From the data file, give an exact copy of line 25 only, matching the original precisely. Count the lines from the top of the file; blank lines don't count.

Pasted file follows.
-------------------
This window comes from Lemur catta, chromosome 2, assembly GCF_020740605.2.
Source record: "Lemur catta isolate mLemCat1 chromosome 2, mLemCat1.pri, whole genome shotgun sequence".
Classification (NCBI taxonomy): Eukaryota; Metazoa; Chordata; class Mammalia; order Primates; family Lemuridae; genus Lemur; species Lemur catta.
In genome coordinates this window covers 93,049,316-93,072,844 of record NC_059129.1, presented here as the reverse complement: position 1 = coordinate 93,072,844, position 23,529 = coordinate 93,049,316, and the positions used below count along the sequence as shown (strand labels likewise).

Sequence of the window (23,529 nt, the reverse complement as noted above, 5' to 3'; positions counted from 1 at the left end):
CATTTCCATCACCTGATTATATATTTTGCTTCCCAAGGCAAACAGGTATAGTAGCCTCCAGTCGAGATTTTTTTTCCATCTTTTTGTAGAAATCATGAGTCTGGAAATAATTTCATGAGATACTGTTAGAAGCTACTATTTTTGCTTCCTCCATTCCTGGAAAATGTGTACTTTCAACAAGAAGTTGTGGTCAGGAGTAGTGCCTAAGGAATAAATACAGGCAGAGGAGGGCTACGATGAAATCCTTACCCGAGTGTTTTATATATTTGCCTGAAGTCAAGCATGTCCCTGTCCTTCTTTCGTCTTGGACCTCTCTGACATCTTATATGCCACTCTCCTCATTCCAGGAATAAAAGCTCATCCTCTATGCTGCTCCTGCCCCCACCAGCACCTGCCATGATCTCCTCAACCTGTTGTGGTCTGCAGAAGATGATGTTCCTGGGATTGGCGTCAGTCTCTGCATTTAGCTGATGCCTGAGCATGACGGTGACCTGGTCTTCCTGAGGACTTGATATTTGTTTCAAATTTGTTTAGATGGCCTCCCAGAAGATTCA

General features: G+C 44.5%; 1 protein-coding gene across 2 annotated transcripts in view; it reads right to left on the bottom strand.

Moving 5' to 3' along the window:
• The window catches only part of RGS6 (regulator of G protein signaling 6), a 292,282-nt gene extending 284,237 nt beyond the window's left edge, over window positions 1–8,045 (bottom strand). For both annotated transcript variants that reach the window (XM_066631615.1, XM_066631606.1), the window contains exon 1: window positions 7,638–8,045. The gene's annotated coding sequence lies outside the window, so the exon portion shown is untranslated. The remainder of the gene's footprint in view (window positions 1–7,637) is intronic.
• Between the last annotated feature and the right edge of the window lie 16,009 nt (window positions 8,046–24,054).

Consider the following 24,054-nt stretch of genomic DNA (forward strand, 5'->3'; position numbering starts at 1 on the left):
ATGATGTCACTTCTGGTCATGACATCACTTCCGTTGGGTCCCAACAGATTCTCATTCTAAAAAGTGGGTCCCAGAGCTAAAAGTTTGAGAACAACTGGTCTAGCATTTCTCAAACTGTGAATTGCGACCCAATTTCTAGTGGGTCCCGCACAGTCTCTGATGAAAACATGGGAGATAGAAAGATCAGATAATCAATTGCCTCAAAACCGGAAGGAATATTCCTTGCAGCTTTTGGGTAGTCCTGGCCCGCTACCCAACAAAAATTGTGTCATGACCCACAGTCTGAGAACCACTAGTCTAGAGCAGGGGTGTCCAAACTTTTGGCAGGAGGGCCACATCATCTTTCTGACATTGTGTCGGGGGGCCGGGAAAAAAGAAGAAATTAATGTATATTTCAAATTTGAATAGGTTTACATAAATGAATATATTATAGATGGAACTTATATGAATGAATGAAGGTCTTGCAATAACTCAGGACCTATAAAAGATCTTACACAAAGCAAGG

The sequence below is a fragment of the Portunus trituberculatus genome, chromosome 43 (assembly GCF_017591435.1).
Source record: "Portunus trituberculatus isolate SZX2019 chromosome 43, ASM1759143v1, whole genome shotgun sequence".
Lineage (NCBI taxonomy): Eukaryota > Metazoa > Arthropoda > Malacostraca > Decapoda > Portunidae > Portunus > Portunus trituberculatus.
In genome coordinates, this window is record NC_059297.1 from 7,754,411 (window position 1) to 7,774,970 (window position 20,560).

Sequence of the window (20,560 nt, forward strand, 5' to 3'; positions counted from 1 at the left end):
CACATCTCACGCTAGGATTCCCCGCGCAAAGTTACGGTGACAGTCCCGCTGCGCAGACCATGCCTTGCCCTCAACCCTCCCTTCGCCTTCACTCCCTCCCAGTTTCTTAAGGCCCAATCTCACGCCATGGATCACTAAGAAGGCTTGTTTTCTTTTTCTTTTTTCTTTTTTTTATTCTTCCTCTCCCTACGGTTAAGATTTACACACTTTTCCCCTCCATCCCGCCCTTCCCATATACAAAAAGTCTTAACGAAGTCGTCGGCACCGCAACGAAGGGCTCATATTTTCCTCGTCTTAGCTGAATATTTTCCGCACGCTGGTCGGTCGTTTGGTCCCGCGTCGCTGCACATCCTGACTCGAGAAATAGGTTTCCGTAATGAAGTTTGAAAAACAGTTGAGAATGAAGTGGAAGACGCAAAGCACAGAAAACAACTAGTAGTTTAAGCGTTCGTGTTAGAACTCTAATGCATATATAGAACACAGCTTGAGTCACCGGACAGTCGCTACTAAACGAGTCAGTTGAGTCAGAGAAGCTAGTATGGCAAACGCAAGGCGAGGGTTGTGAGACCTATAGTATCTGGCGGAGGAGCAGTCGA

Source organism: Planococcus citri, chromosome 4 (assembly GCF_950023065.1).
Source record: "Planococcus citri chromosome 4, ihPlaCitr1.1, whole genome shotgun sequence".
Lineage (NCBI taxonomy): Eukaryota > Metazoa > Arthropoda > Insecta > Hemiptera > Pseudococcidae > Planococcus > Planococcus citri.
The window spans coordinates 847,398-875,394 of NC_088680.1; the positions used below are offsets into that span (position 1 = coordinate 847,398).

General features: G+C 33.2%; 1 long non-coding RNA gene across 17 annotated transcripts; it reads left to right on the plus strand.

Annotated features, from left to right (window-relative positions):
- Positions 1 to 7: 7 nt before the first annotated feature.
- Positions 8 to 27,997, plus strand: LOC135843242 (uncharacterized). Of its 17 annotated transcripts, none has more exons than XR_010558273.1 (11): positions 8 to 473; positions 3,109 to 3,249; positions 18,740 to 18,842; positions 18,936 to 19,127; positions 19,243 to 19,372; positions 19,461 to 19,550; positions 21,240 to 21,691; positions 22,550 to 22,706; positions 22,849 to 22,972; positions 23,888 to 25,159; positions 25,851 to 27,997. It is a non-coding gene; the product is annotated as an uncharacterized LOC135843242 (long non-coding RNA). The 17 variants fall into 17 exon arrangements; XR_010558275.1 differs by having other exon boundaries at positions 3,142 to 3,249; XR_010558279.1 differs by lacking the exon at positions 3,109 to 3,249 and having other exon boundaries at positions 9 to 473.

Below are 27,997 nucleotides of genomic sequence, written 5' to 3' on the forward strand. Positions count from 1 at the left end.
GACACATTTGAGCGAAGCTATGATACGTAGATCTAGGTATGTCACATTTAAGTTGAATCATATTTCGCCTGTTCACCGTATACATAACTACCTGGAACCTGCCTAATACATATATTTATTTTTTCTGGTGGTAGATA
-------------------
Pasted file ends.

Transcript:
- Positions 1 to 7: 7 nt before the first annotated feature.